Scientists Upend Dogma On TB, Say It’s Also Spread By Aerosols
A team of South African researchers has found that simple breathing may be a bigger contributor to spreading tuberculosis than the traditionally accepted method of spreading by coughs — making it similar to covid in some regards. Mental health, salmonella and more are also in the news.
The New York Times:
Tuberculosis, Like Covid, Spreads In Aerosols, Scientists Report
Upending centuries of medical dogma, a team of South African researchers has found that breathing may be a bigger contributor to the spread of tuberculosis than coughing, the signature symptom. As much as 90 percent of TB bacteria released from an infected person may be carried in tiny droplets, called aerosols, that are expelled when a person exhales deeply, the researchers estimated. The findings were presented on Tuesday at a scientific conference held online. (Mandavilli, 10/19)
In other public health news —
Pediatric Groups Declare 'National Mental Health Emergency'
Leading pediatric healthcare organizations warn the surge of behavioral healthcare issues among children since the start of the pandemic has risen to the level of a national public health crisis. The American Academy of Pediatrics, along with the American Academy of Child and Adolescent Psychiatry, and the Children's Hospital Association declared a national emergency in children's mental health on Tuesday. The organizations are asking for more federal funding to ensure access to mental healthcare services, telemedicine, and more support for school-based care which often is the first point of care. Schools provide an estimated 70% of their behavioral healthcare services, according to the School-Based Health Alliance. (Ross Johnson, 10/19)
California’s Mental Health Crisis: What Went Wrong? And Can We Fix It?
Gov. Gavin Newsom is steering a major transformation of California’s behavioral health care system, with much at stake in the years ahead. On Oct. 6, the Sacramento-based publication Capitol Weekly invited KHN’s Angela Hart to moderate an expert panel tackling the origins of the state’s broken system and potential solutions ahead. The lively discussion featured health care leaders with deep experience in the political, provider and research aspects of mental health and addiction. The panelists were Dr. Elaine Batchlor, CEO of MLK Community Healthcare; former state Sen. Jim Beall, a Santa Clara County Democrat who spearheaded mental health legislation during his tenure in the legislature; Michelle Doty Cabrera, executive director of the County Behavioral Health Directors Association of California; and Janet Coffman, a researcher and faculty member with Healthforce Center at the University of California-San Francisco. (10/20)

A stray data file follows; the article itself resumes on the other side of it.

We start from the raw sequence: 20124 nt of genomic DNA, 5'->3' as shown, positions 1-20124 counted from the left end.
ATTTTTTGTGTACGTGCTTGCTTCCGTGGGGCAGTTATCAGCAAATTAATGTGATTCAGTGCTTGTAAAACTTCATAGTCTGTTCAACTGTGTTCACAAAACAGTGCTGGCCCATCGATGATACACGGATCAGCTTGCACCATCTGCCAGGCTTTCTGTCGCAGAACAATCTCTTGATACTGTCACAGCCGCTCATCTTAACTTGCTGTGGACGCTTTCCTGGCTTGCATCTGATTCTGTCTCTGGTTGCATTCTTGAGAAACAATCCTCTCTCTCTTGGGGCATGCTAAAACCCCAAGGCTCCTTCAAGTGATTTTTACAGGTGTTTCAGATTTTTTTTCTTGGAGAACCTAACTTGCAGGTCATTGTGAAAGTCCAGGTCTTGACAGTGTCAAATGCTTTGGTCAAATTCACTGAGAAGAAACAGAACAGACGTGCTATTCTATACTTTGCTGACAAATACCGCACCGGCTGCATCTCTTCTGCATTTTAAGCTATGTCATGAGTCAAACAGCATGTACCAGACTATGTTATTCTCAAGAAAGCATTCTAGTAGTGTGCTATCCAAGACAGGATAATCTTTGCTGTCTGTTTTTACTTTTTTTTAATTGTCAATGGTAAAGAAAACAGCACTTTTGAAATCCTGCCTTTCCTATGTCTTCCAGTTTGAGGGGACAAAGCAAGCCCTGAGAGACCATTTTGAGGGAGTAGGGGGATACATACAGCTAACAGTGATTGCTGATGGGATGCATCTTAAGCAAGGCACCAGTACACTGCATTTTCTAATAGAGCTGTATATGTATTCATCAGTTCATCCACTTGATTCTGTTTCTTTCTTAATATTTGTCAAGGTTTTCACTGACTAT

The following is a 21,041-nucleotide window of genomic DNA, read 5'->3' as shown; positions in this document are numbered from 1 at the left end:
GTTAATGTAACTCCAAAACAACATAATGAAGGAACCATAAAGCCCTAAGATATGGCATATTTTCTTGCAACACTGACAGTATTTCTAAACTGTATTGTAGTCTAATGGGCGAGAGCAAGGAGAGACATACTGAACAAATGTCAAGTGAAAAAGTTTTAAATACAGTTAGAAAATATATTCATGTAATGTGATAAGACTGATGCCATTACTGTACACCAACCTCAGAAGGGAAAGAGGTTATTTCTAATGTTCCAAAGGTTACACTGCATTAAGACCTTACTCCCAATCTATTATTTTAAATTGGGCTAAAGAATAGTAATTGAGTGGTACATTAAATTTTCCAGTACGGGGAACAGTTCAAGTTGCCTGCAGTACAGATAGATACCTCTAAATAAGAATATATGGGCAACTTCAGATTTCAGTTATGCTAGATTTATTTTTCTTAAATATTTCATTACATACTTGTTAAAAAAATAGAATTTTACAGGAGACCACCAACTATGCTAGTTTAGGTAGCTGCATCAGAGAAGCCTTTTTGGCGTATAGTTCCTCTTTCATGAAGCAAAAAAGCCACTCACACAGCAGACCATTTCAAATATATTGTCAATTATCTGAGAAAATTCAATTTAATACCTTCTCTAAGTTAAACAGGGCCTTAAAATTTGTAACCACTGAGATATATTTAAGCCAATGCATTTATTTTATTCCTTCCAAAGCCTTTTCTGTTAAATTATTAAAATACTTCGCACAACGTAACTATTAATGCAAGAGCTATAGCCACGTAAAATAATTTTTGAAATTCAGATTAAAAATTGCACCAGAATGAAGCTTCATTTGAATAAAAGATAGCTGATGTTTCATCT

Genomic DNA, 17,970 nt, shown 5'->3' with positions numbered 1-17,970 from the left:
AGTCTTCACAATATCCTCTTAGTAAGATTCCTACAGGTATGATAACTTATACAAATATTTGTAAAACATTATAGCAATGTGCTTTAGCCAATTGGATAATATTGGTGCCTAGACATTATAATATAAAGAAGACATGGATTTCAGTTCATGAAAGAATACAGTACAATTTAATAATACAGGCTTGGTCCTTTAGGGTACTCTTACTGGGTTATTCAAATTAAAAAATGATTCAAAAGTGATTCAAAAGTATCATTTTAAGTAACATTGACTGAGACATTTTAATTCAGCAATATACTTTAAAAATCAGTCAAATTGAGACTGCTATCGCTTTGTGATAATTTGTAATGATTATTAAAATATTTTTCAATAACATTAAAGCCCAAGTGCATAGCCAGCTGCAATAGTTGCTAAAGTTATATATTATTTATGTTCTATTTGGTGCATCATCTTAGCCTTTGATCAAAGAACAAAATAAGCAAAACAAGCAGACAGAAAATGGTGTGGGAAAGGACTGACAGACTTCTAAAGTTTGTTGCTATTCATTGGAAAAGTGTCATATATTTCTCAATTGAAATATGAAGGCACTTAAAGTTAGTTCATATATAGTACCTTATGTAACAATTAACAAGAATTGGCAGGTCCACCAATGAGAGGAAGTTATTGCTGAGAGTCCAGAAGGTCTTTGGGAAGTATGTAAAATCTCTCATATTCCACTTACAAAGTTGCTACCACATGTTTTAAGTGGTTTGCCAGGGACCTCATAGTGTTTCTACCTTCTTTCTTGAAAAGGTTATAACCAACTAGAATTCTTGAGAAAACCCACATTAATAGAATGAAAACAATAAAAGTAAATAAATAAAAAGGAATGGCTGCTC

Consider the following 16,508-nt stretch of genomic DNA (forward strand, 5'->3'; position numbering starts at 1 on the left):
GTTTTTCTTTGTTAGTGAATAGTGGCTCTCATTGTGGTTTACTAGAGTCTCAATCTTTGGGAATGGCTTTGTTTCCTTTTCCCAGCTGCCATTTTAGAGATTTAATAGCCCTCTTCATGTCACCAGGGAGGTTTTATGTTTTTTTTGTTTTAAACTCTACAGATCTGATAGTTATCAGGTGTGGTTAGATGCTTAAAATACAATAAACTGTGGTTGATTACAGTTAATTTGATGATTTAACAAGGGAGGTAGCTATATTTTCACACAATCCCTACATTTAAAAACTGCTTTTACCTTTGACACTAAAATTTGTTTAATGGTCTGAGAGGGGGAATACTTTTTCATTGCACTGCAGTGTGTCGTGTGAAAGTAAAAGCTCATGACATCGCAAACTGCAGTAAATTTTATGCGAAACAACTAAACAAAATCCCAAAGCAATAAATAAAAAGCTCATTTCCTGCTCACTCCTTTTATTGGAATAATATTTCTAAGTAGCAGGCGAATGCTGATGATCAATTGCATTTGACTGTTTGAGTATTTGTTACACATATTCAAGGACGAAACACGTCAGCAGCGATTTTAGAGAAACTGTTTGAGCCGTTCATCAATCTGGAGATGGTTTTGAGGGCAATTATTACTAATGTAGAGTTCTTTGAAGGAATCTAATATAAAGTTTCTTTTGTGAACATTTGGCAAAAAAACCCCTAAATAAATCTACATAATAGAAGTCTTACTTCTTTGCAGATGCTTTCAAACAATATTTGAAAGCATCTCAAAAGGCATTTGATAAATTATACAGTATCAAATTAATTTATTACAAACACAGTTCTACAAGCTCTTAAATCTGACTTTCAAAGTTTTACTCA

Blood Pressure Medication Recalled Over Possibly Containing Cancer-Causing 'Impurity'
A Lupin Pharmaceuticals Inc. blood pressure medication is being recalled by the U.S. Food and Drug Administration (FDA) for potentially containing a "probable human carcinogen." The voluntary recall includes the company's Irbesartan tablets and Hydrochlorothiazide tablets at the consumer level. In an Oct. 14 release, the agency said it made the assessment based on results from laboratory testing. (Musto, 10/19)
USDA Looks To Cut Salmonella Contamination In Poultry After Repeated Failures
The Agriculture Department’s Food Safety and Inspection Service announced Tuesday that it is kicking off an effort to substantially reduce the number of people each year who get sick from poultry products contaminated with salmonella. The context: The move comes after consumer advocates have repeatedly pressed the department to take a more aggressive approach to reducing salmonella in various chicken and turkey products. The country failed to meet its 2020 goals for cutting salmonella infections, although some testing data has suggested poultry products are less contaminated than they were previously. (Evich, 10/19)
The New York Times:
How Lifelong Cholesterol Levels Can Harm Or Help Your Heart
LDL, or “bad” cholesterol, is a major risk factor for coronary heart disease. Now a new study suggests that, like smoking, it has a cumulative effect over a lifetime: The longer a person has high LDL, the greater their risk of suffering a heart attack or cardiac arrest. Coronary heart disease, also known as “hardening of the arteries,” is the leading cause of death in the United States. It is caused by a buildup of plaque in the arteries that narrows the vessels and blocks the flow of oxygenated blood to the heart. Often, people have no symptoms and remain unaware they have the disease for years until they develop chest pain or suffer a catastrophic event like a heart attack. (Bakalar, 10/18)